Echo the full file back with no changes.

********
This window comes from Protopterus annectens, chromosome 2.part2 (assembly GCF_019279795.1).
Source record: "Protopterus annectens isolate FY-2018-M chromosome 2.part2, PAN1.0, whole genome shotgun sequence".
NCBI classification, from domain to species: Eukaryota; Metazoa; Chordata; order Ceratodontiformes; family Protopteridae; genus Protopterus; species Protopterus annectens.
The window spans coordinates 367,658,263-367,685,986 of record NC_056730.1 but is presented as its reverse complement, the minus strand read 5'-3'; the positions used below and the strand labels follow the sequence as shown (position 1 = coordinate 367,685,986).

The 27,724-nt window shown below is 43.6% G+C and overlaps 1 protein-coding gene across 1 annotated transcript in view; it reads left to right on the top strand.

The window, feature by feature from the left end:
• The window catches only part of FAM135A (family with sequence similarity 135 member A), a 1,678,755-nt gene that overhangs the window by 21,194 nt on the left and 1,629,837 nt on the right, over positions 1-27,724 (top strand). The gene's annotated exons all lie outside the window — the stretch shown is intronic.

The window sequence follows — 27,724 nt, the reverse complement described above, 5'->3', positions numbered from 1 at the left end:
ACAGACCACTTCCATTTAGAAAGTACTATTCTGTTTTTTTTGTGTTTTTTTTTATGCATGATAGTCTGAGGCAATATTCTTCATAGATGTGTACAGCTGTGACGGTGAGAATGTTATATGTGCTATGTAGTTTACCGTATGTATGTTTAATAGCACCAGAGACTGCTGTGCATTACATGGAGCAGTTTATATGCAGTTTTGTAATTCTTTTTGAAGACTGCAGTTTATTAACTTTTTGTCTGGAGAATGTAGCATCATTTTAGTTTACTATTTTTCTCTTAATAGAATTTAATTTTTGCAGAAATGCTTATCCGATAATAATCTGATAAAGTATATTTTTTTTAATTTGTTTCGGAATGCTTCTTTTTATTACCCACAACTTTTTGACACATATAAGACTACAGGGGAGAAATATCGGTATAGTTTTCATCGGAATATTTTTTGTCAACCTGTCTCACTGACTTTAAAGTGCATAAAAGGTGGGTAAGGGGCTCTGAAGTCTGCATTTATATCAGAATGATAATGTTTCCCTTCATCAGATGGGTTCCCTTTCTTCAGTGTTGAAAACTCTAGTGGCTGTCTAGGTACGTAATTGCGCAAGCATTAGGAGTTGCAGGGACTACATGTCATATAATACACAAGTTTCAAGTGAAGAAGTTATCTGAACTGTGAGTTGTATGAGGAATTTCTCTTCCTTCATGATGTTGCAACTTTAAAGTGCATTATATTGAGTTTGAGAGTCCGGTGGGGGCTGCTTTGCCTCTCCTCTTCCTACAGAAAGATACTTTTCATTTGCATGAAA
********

This window comes from Protopterus annectens, chromosome 2.part2 (assembly GCF_019279795.1).
Source record: "Protopterus annectens isolate FY-2018-M chromosome 2.part2, PAN1.0, whole genome shotgun sequence".
NCBI classification, from domain to species: Eukaryota; Metazoa; Chordata; order Ceratodontiformes; family Protopteridae; genus Protopterus; species Protopterus annectens.
The window spans coordinates 367,658,263-367,685,986 of record NC_056730.1 but is presented as its reverse complement, the minus strand read 5'-3'; the positions used below and the strand labels follow the sequence as shown (position 1 = coordinate 367,685,986).

The 27,724-nt window shown below is 43.6% G+C and overlaps 1 protein-coding gene across 1 annotated transcript in view; it reads left to right on the top strand.

The window, feature by feature from the left end:
• The window catches only part of FAM135A (family with sequence similarity 135 member A), a 1,678,755-nt gene that overhangs the window by 21,194 nt on the left and 1,629,837 nt on the right, over positions 1-27,724 (top strand). The gene's annotated exons all lie outside the window — the stretch shown is intronic.

The window sequence follows — 27,724 nt, the reverse complement described above, 5'->3', positions numbered from 1 at the left end:
ACAGACCACTTCCATTTAGAAAGTACTATTCTGTTTTTTTTGTGTTTTTTTTTATGCATGATAGTCTGAGGCAATATTCTTCATAGATGTGTACAGCTGTGACGGTGAGAATGTTATATGTGCTATGTAGTTTACCGTATGTATGTTTAATAGCACCAGAGACTGCTGTGCATTACATGGAGCAGTTTATATGCAGTTTTGTAATTCTTTTTGAAGACTGCAGTTTATTAACTTTTTGTCTGGAGAATGTAGCATCATTTTAGTTTACTATTTTTCTCTTAATAGAATTTAATTTTTGCAGAAATGCTTATCCGATAATAATCTGATAAAGTATATTTTTTTTAATTTGTTTCGGAATGCTTCTTTTTATTACCCACAACTTTTTGACACATATAAGACTACAGGGGAGAAATATCGGTATAGTTTTCATCGGAATATTTTTTGTCAACCTGTCTCACTGACTTTAAAGTGCATAAAAGGTGGGTAAGGGGCTCTGAAGTCTGCATTTATATCAGAATGATAATGTTTCCCTTCATCAGATGGGTTCCCTTTCTTCAGTGTTGAAAACTCTAGTGGCTGTCTAGGTACGTAATTGCGCAAGCATTAGGAGTTGCAGGGACTACATGTCATATAATACACAAGTTTCAAGTGAAGAAGTTATCTGAACTGTGAGTTGTATGAGGAATTTCTCTTCCTTCATGATGTTGCAACTTTAAAGTGCATTATATTGAGTTTGAGAGTCCGGTGGGGGCTGCTTTGCCTCTCCTCTTCCTACAGAAAGATACTTTTCATTTGCATGAAA